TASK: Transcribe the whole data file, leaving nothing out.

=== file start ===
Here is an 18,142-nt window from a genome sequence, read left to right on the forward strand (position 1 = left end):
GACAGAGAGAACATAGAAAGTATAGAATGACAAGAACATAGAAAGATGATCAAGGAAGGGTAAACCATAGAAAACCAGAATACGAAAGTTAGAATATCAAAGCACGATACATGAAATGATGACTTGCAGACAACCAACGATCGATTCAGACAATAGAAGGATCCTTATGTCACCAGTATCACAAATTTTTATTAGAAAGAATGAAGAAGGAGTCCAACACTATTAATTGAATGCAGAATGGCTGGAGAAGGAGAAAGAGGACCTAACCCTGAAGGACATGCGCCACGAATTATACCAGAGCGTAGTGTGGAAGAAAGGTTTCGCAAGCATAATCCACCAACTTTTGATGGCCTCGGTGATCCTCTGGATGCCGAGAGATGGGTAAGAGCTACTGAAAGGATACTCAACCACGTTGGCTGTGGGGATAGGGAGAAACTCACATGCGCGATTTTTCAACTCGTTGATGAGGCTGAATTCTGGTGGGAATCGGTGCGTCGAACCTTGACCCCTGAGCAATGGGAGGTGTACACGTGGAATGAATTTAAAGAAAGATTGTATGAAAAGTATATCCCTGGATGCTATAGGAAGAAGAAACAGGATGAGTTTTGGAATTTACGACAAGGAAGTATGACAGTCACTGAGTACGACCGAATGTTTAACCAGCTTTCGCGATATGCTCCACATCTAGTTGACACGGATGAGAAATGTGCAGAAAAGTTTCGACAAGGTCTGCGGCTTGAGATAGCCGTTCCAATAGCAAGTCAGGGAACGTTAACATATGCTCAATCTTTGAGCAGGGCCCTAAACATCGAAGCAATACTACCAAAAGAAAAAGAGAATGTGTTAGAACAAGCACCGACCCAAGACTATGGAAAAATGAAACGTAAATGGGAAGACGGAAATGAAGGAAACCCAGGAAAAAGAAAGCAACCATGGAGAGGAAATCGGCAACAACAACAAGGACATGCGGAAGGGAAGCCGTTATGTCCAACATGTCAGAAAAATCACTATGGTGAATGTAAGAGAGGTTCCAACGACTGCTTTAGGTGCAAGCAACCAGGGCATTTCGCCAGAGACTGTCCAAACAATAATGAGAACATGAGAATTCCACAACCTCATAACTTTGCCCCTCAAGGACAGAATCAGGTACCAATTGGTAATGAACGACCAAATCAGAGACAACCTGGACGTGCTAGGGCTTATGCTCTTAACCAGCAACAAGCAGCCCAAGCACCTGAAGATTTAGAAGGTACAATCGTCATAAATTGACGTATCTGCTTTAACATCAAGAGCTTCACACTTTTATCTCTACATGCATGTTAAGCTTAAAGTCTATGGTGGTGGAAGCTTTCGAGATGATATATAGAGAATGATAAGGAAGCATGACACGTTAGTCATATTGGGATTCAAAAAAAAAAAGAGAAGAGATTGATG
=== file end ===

Here is an 18,142-nt window from a genome sequence, read left to right on the forward strand (position 1 = left end):
GACAGAGAGAACATAGAAAGTATAGAATGACAAGAACATAGAAAGATGATCAAGGAAGGGTAAACCATAGAAAACCAGAATACGAAAGTTAGAATATCAAAGCACGATACATGAAATGATGACTTGCAGACAACCAACGATCGATTCAGACAATAGAAGGATCCTTATGTCACCAGTATCACAAATTTTTATTAGAAAGAATGAAGAAGGAGTCCAACACTATTAATTGAATGCAGAATGGCTGGAGAAGGAGAAAGAGGACCTAACCCTGAAGGACATGCGCCACGAATTATACCAGAGCGTAGTGTGGAAGAAAGGTTTCGCAAGCATAATCCACCAACTTTTGATGGCCTCGGTGATCCTCTGGATGCCGAGAGATGGGTAAGAGCTACTGAAAGGATACTCAACCACGTTGGCTGTGGGGATAGGGAGAAACTCACATGCGCGATTTTTCAACTCGTTGATGAGGCTGAATTCTGGTGGGAATCGGTGCGTCGAACCTTGACCCCTGAGCAATGGGAGGTGTACACGTGGAATGAATTTAAAGAAAGATTGTATGAAAAGTATATCCCTGGATGCTATAGGAAGAAGAAACAGGATGAGTTTTGGAATTTACGACAAGGAAGTATGACAGTCACTGAGTACGACCGAATGTTTAACCAGCTTTCGCGATATGCTCCACATCTAGTTGACACGGATGAGAAATGTGCAGAAAAGTTTCGACAAGGTCTGCGGCTTGAGATAGCCGTTCCAATAGCAAGTCAGGGAACGTTAACATATGCTCAATCTTTGAGCAGGGCCCTAAACATCGAAGCAATACTACCAAAAGAAAAAGAGAATGTGTTAGAACAAGCACCGACCCAAGACTATGGAAAAATGAAACGTAAATGGGAAGACGGAAATGAAGGAAACCCAGGAAAAAGAAAGCAACCATGGAGAGGAAATCGGCAACAACAACAAGGACATGCGGAAGGGAAGCCGTTATGTCCAACATGTCAGAAAAATCACTATGGTGAATGTAAGAGAGGTTCCAACGACTGCTTTAGGTGCAAGCAACCAGGGCATTTCGCCAGAGACTGTCCAAACAATAATGAGAACATGAGAATTCCACAACCTCATAACTTTGCCCCTCAAGGACAGAATCAGGTACCAATTGGTAATGAACGACCAAATCAGAGACAACCTGGACGTGCTAGGGCTTATGCTCTTAACCAGCAACAAGCAGCCCAAGCACCTGAAGATTTAGAAGGTACAATCGTCATAAATTGACGTATCTGCTTTAACATCAAGAGCTTCACACTTTTATCTCTACATGCATGTTAAGCTTAAAGTCTATGGTGGTGGAAGCTTTCGAGATGATATATAGAGAATGATAAGGAAGCATGACACGTTAGTCATATTGGGATTCAAAAAAAAAAAGAGAAGAGATTGATG